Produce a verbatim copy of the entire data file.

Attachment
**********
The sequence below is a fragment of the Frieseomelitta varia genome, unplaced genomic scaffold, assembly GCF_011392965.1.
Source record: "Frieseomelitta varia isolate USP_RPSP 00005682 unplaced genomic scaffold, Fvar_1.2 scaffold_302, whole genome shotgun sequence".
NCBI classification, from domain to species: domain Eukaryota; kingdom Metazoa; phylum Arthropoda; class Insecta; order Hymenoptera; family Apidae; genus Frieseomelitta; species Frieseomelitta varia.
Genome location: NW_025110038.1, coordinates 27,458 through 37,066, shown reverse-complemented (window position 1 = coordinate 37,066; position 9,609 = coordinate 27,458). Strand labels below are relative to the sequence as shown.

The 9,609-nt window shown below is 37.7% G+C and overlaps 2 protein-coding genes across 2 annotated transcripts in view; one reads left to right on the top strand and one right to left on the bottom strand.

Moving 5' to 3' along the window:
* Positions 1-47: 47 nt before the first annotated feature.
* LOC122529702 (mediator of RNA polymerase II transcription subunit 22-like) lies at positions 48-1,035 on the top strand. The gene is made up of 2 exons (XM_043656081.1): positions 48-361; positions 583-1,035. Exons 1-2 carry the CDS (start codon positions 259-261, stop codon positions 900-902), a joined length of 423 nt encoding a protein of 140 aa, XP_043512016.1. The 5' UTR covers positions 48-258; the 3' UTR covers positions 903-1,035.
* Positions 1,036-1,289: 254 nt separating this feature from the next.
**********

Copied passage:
The sequence below is a fragment of the Frieseomelitta varia genome, unplaced genomic scaffold, assembly GCF_011392965.1.
Source record: "Frieseomelitta varia isolate USP_RPSP 00005682 unplaced genomic scaffold, Fvar_1.2 scaffold_302, whole genome shotgun sequence".
NCBI classification, from domain to species: domain Eukaryota; kingdom Metazoa; phylum Arthropoda; class Insecta; order Hymenoptera; family Apidae; genus Frieseomelitta; species Frieseomelitta varia.
Genome location: NW_025110038.1, coordinates 27,458 through 37,066, shown reverse-complemented (window position 1 = coordinate 37,066; position 9,609 = coordinate 27,458). Strand labels below are relative to the sequence as shown.

The 9,609-nt window shown below is 37.7% G+C and overlaps 2 protein-coding genes across 2 annotated transcripts in view; one reads left to right on the top strand and one right to left on the bottom strand.

Moving 5' to 3' along the window:
* Positions 1-47: 47 nt before the first annotated feature.
* LOC122529702 (mediator of RNA polymerase II transcription subunit 22-like) lies at positions 48-1,035 on the top strand. The gene is made up of 2 exons (XM_043656081.1): positions 48-361; positions 583-1,035. Exons 1-2 carry the CDS (start codon positions 259-261, stop codon positions 900-902), a joined length of 423 nt encoding a protein of 140 aa, XP_043512016.1. The 5' UTR covers positions 48-258; the 3' UTR covers positions 903-1,035.
* Positions 1,036-1,289: 254 nt separating this feature from the next.